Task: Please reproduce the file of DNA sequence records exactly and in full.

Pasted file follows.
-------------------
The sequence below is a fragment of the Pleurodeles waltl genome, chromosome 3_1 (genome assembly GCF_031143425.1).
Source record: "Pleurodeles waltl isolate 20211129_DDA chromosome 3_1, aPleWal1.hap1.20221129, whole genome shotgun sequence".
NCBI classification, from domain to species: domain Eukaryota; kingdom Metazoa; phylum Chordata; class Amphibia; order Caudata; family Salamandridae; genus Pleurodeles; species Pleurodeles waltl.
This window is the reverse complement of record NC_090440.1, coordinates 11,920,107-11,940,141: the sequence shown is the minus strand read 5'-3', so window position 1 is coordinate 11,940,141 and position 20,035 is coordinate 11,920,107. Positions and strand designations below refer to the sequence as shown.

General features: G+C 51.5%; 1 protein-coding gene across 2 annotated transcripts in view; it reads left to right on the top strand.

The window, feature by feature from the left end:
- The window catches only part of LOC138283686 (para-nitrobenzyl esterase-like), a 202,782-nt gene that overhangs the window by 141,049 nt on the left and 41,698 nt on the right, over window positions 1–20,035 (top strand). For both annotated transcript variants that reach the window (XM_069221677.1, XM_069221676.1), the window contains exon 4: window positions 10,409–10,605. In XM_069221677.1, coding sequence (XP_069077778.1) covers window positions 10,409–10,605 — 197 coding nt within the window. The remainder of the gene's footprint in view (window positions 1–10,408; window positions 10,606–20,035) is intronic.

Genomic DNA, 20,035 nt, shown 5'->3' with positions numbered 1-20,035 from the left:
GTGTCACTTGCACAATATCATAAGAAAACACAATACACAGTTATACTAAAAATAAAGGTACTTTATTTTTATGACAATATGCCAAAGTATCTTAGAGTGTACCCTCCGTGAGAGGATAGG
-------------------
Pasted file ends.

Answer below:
The sequence below is a fragment of the Pleurodeles waltl genome, chromosome 3_1 (genome assembly GCF_031143425.1).
Source record: "Pleurodeles waltl isolate 20211129_DDA chromosome 3_1, aPleWal1.hap1.20221129, whole genome shotgun sequence".
NCBI classification, from domain to species: domain Eukaryota; kingdom Metazoa; phylum Chordata; class Amphibia; order Caudata; family Salamandridae; genus Pleurodeles; species Pleurodeles waltl.
This window is the reverse complement of record NC_090440.1, coordinates 11,920,107-11,940,141: the sequence shown is the minus strand read 5'-3', so window position 1 is coordinate 11,940,141 and position 20,035 is coordinate 11,920,107. Positions and strand designations below refer to the sequence as shown.

General features: G+C 51.5%; 1 protein-coding gene across 2 annotated transcripts in view; it reads left to right on the top strand.

The window, feature by feature from the left end:
- The window catches only part of LOC138283686 (para-nitrobenzyl esterase-like), a 202,782-nt gene that overhangs the window by 141,049 nt on the left and 41,698 nt on the right, over window positions 1–20,035 (top strand). For both annotated transcript variants that reach the window (XM_069221677.1, XM_069221676.1), the window contains exon 4: window positions 10,409–10,605. In XM_069221677.1, coding sequence (XP_069077778.1) covers window positions 10,409–10,605 — 197 coding nt within the window. The remainder of the gene's footprint in view (window positions 1–10,408; window positions 10,606–20,035) is intronic.

Genomic DNA, 20,035 nt, shown 5'->3' with positions numbered 1-20,035 from the left:
GTGTCACTTGCACAATATCATAAGAAAACACAATACACAGTTATACTAAAAATAAAGGTACTTTATTTTTATGACAATATGCCAAAGTATCTTAGAGTGTACCCTCCGTGAGAGGATAGG